686. 687: Should We Amend the Constitution for the Environment?: A constitutional scholar (Michael Herz) and American abolition historian (James Oakes)01:31:37See the video for this episode here.I speak about the concept of a constitutional amendment on the environment with former guests on the This Sustainable Life podcast:Michael Herz: Constitutional scholar and former lawyer for the Environmental Defense Fund (Michael's podcast episodes)James Oakes: US historian, focusing on the Revolutionary War to Reconstruction (James's podcast episodes)We approach the concept from many perspectives, especially comparing it with the Thirteenth Amendment.This is my first conversation with two experts on a topic I'm just starting to learn about based on very detailed fields, including law, history, abolitionism, and politics. I have to start somewhere. We recorded this conversation months ago and I've learned tremendously since.
686. 686: Gautam Mukunda, part 1.5: Is Technology Necessarily Good?01:33:48In the first part of our conversation, we start by reviewing Gautam's commitment to sailing, which seemed and still seems a good idea to him. but maybe too much for now. We revisit what motivated him and come up with a new commitment.The second part gets more exciting. Gautam expresses that we need to develop technology to help people who aren't living as well as us so we can help them. (I may not have summarized accurately; listen to his recorded words for his precise meaning.) This view is like waving a red flag to me since I used to think things like that but now see otherwise.We engage in different views on technology, progress, how humans used to live versus how we live today, values, and such.In other words, we openly talk about the underlying beliefs driving our culture and individual behavior we don't question or talk about, but that guide our decisions and behavior. If we can only imagine a world working a certain way, we can't change course. If that course leads to billions of people dying, being stuck in beliefs is a problem.I greatly appreciate a civil, productive conversation on topic that many find inflammatory.The paper on human lifetimes: Longevity Among Hunter- Gatherers: A Cross-Cultural Examination, by Michael Gurven, Hillard Kaplan. Michael Guvern was a guest on this podcast. Quoting from the paper:The average modal age of adult death for hunter-gatherers is 72 with a range of 68–78 years. This range appears to be the closest functional equivalent of an “adaptive” human life span.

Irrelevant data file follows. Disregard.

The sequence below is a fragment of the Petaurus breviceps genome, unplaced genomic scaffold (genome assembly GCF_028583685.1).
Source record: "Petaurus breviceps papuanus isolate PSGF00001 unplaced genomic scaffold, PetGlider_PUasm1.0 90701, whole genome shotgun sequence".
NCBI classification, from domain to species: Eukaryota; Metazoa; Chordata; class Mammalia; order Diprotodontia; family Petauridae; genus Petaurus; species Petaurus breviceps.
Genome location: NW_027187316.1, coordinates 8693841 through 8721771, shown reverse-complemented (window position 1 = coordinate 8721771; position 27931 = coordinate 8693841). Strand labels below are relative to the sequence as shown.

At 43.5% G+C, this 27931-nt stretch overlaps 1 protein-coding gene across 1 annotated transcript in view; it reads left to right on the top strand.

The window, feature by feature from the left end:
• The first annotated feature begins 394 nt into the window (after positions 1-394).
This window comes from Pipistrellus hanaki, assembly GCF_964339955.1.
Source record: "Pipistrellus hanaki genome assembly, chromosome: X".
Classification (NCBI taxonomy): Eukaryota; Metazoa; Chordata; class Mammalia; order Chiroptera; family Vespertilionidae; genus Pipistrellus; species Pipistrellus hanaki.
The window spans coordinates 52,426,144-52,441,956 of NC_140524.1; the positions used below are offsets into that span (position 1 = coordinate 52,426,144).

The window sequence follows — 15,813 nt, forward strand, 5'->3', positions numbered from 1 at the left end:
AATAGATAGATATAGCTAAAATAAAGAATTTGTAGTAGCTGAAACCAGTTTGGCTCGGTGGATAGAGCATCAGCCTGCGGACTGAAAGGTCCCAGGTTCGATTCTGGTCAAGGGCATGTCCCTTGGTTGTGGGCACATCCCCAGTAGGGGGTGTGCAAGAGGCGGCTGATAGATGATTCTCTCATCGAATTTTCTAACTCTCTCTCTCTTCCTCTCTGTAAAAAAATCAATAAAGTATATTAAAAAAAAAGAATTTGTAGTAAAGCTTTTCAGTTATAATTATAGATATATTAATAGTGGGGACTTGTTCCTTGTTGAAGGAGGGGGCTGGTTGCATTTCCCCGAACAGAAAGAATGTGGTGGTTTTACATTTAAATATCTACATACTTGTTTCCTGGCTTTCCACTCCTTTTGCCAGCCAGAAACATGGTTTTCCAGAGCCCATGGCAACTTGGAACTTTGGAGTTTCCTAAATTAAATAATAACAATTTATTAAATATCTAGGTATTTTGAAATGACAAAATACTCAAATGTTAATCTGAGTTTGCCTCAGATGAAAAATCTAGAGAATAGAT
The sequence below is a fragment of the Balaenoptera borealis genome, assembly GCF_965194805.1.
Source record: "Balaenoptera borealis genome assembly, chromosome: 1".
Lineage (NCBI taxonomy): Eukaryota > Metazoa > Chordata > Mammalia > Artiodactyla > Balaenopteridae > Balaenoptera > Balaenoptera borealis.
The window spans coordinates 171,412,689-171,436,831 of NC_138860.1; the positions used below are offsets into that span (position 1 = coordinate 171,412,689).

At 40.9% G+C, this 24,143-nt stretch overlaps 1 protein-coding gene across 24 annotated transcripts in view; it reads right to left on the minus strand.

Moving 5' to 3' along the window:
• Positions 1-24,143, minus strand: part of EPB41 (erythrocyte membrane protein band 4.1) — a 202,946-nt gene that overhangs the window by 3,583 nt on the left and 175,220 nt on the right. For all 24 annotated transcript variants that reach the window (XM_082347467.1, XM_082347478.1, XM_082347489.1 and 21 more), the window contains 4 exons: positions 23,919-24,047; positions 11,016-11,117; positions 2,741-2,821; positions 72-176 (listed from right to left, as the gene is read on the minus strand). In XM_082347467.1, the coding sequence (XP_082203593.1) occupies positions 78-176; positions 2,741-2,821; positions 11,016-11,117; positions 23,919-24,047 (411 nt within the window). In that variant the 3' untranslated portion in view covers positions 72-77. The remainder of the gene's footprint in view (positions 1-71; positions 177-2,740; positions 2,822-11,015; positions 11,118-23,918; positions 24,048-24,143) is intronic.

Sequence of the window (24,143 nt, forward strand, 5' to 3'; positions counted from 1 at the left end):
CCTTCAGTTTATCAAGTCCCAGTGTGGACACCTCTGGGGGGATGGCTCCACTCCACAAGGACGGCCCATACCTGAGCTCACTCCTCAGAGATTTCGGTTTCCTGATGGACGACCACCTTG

685. 685: Chris Bailey, part 3: How to Calm Your Mind: Dropping the latest iPhone for a flip phone and loving it45:51Chris returns to share his experience with the Spodek Method. He did something different than he committed to: he stopped using his smart phone---the latest Apple iPhone---in favor of a simple flip phone hearkening almost back to the nineties.What happens? Does his life fall apart? Does he find more calmness?Should you simplify your life by avoiding the call for the latest and greatest?He shares his experience and you can find out (I'm not sure he did it for this podcast, in that I think he was planning to do it anyway. Still, he shares his experience).
684. 684, Simon Michaux: Do Governments Understand Energy? How Unprepared Are We?01:11:06Simon is a mining engineer who both researches the minerals and mining necessary if we were to try powering our culture with various sources. His work has brought him to work with government teams, especially economists and politicians around the world.He shares in our conversation that we will transition to a low-energy future, what it will take, and how little we have tried to figure out if we can do it. It's worrying to hear how poorly we understand the problem, how unprepared we are now, and how poorly we are preparing ourselves.What he shares is challenging to process considering the risk for catastrophe coming up. Situations like he describes is why I act so much. If you think scientists, engineers, politicians, or anyone understands the situation better than you and you can have faith people smarter than you will solve it, don't hold your breath.I don't understand how people don't take responsibility, prioritize solving these problems, and act.Simon's home pageLink to GTK videos: There Are Bottlenecks in Raw Materials Supply Chain – A Glimpse of the Systemic Overview Is Here, Discussion and the Development of the Solutions Have StartedSummary of report: Assessment of the Extra Capacity Required of Alternative Energy Electrical Power Systems to Completely Replace Fossil Fuels, which also links to videos
683. 683: Alan Ereira, part 3: More about Kogi life and culture, contrasting with ours01:09:59The more I move toward living sustainably, the more I learn about cultures that haven't become as polluting, depleting, addicted, and imperialist as ours. I grew up thinking they were stuck in the Stone Age, but they aren't.Conversations with Alan help me learn about the Kogi, with whom he's lived in the mountains of Colombia and made two documentaries with the BBC. The relevant differences is that compared to us, they live sustainably, free, and in abundance.Alan shares more in our third conversation about what he's learned from them, including how they see us, which is sobering.